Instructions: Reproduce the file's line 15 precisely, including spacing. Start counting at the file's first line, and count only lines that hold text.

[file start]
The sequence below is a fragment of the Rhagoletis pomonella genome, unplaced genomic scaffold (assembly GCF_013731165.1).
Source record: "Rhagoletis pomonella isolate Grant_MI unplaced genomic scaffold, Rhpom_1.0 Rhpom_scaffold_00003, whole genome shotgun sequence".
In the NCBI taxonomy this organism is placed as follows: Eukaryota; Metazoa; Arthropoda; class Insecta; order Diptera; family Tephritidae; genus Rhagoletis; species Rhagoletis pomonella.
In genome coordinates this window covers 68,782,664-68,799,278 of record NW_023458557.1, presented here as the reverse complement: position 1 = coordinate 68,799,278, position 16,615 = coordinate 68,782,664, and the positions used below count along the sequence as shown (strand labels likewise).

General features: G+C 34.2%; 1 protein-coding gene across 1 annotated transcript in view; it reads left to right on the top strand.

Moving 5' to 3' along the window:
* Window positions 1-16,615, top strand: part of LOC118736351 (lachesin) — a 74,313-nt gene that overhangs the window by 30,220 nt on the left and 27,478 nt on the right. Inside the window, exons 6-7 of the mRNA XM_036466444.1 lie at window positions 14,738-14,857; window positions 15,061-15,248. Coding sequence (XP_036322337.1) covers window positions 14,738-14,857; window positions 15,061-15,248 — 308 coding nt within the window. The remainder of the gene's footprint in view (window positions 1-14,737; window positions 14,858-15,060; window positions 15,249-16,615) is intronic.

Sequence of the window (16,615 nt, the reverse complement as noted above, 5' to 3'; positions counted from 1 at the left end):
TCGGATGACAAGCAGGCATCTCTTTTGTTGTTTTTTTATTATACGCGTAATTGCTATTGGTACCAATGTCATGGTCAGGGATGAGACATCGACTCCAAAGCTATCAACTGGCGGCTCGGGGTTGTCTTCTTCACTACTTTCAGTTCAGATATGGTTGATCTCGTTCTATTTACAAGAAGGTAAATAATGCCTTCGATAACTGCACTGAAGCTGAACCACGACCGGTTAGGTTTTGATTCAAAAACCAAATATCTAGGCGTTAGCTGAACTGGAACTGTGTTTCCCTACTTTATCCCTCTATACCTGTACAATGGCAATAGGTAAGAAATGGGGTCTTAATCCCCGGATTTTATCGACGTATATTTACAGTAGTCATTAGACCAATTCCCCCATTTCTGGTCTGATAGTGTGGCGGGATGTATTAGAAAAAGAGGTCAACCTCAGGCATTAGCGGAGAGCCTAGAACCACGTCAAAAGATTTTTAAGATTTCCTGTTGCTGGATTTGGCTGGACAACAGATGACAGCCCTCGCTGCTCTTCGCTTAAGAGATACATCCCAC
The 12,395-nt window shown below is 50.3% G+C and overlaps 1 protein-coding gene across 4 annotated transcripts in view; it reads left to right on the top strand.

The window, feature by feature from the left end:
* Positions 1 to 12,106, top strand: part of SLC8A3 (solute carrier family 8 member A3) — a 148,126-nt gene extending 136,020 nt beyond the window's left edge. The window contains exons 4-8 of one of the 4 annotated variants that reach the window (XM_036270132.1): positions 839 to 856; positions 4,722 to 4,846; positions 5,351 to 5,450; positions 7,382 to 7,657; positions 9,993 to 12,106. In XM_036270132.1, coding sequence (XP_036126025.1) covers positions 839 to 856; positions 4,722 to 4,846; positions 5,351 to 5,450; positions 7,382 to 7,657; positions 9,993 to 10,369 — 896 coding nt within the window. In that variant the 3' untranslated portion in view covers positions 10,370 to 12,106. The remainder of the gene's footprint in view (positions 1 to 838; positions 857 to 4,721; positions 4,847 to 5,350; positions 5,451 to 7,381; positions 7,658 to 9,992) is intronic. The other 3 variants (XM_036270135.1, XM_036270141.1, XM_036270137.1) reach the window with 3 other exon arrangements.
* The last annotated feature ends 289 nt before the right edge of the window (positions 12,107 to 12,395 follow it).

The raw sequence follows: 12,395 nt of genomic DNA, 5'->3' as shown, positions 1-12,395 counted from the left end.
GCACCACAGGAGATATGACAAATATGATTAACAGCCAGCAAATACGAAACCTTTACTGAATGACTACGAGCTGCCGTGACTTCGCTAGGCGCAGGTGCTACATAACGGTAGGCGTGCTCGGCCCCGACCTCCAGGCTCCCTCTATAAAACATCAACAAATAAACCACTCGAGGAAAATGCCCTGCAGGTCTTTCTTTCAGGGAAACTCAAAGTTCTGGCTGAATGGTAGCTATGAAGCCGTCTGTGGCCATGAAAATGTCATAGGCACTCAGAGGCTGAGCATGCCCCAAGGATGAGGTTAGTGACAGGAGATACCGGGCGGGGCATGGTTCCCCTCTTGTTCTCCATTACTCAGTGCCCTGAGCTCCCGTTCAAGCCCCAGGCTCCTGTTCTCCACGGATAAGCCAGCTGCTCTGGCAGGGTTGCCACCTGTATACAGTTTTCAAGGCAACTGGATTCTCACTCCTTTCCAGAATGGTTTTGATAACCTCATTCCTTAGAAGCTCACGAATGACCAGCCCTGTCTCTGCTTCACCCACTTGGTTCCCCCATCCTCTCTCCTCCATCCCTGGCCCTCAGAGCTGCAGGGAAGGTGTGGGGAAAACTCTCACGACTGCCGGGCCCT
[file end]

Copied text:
GCACCACAGGAGATATGACAAATATGATTAACAGCCAGCAAATACGAAACCTTTACTGAATGACTACGAGCTGCCGTGACTTCGCTAGGCGCAGGTGCTACATAACGGTAGGCGTGCTCGGCCCCGACCTCCAGGCTCCCTCTATAAAACATCAACAAATAAACCACTCGAGGAAAATGCCCTGCAGGTCTTTCTTTCAGGGAAACTCAAAGTTCTGGCTGAATGGTAGCTATGAAGCCGTCTGTGGCCATGAAAATGTCATAGGCACTCAGAGGCTGAGCATGCCCCAAGGATGAGGTTAGTGACAGGAGATACCGGGCGGGGCATGGTTCCCCTCTTGTTCTCCATTACTCAGTGCCCTGAGCTCCCGTTCAAGCCCCAGGCTCCTGTTCTCCACGGATAAGCCAGCTGCTCTGGCAGGGTTGCCACCTGTATACAGTTTTCAAGGCAACTGGATTCTCACTCCTTTCCAGAATGGTTTTGATAACCTCATTCCTTAGAAGCTCACGAATGACCAGCCCTGTCTCTGCTTCACCCACTTGGTTCCCCCATCCTCTCTCCTCCATCCCTGGCCCTCAGAGCTGCAGGGAAGGTGTGGGGAAAACTCTCACGACTGCCGGGCCCT